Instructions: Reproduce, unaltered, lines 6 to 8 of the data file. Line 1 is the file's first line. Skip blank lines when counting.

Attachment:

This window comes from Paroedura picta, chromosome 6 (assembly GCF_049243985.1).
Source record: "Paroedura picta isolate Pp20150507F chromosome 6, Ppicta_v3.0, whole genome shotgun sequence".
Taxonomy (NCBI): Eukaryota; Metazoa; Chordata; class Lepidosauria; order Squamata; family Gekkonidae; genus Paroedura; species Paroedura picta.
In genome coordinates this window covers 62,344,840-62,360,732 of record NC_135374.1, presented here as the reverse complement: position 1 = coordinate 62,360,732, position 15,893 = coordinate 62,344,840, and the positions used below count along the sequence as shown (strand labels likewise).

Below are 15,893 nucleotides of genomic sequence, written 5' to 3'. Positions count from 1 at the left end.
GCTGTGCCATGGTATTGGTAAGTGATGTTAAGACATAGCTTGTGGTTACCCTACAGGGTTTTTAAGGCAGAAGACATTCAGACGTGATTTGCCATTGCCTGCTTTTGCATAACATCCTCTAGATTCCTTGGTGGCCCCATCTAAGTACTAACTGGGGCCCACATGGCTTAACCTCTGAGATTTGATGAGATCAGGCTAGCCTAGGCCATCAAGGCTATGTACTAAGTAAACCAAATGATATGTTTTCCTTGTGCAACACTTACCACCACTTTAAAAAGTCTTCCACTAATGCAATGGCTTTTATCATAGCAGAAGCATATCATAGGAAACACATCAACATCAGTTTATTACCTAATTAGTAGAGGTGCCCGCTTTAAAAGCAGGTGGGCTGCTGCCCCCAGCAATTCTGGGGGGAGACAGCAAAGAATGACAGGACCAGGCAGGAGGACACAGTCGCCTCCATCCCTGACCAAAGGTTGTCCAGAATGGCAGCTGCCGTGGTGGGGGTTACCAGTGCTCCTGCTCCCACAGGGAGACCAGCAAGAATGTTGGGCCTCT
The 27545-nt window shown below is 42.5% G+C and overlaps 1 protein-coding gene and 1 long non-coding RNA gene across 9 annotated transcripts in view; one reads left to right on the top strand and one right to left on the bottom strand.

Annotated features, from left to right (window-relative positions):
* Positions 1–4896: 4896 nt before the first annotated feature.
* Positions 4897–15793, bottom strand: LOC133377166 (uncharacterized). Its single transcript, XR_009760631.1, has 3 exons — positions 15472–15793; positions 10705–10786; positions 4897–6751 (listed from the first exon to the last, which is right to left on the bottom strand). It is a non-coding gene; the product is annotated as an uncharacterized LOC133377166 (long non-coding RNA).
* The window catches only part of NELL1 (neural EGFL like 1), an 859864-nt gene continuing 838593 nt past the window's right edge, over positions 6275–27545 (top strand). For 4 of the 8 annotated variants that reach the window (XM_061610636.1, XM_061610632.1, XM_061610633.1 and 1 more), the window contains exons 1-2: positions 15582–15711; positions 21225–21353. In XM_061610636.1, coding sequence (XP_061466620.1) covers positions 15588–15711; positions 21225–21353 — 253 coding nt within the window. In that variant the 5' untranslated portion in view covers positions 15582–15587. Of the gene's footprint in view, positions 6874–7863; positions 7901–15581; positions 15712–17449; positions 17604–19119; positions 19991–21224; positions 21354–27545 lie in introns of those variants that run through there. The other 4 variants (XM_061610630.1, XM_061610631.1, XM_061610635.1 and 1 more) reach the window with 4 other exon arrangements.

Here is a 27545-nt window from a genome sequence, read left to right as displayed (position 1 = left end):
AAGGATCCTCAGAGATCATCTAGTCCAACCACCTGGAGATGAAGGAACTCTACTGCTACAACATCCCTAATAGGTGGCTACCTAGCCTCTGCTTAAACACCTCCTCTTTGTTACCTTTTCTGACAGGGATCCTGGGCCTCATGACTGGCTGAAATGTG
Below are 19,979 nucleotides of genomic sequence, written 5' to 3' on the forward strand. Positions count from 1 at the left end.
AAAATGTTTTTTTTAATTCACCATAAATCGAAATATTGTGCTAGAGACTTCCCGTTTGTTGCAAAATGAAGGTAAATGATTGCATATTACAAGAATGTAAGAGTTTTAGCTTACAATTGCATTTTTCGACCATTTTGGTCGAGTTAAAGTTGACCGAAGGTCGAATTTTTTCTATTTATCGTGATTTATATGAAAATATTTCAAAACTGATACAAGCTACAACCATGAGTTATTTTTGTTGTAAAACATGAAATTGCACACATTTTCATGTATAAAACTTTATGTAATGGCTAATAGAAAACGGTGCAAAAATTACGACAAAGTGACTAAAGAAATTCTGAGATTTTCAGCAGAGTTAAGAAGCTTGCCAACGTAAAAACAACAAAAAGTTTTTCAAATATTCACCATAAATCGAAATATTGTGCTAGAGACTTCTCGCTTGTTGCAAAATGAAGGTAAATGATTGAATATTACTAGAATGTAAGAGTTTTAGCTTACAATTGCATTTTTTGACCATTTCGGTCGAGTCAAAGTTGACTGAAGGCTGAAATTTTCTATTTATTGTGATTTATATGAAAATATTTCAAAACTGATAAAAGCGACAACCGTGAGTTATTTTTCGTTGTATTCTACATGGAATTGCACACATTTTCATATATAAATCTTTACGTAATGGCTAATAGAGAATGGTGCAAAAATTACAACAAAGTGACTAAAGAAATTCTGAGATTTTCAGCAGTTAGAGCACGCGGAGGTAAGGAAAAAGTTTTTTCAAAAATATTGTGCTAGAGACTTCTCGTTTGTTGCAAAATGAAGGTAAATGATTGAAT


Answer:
GCTGTGCCATGGTATTGGTAAGTGATGTTAAGACATAGCTTGTGGTTACCCTACAGGGTTTTTAAGGCAGAAGACATTCAGACGTGATTTGCCATTGCCTGCTTTTGCATAACATCCTCTAGATTCCTTGGTGGCCCCATCTAAGTACTAACTGGGGCCCACATGGCTTAACCTCTGAGATTTGATGAGATCAGGCTAGCCTAGGCCATCAAGGCTATGTACTAAGTAAACCAAATGATATGTTTTCCTTGTGCAACACTTACCACCACTTTAAAAAGTCTTCCACTAATGCAATGGCTTTTATCATAGCAGAAGCATATCATAGGAAACACATCAACATCAGTTTATTACCTAATTAGTAGAGGTGCCCGCTTTAAAAGCAGGTGGGCTGCTGCCCCCAGCAATTCTGGGGGGAGACAGCAAAGAATGACAGGACCAGGCAGGAGGACACAGTCGCCTCCATCCCTGACCAAAGGTTGTCCAGAATGGCAGCTGCCGTGGTGGGGGTTACCAGTGCTCCTGCTCCCACAGGGAGACCAGCAAGAATGTTGGGCCTCT
The 27545-nt window shown below is 42.5% G+C and overlaps 1 protein-coding gene and 1 long non-coding RNA gene across 9 annotated transcripts in view; one reads left to right on the top strand and one right to left on the bottom strand.

Annotated features, from left to right (window-relative positions):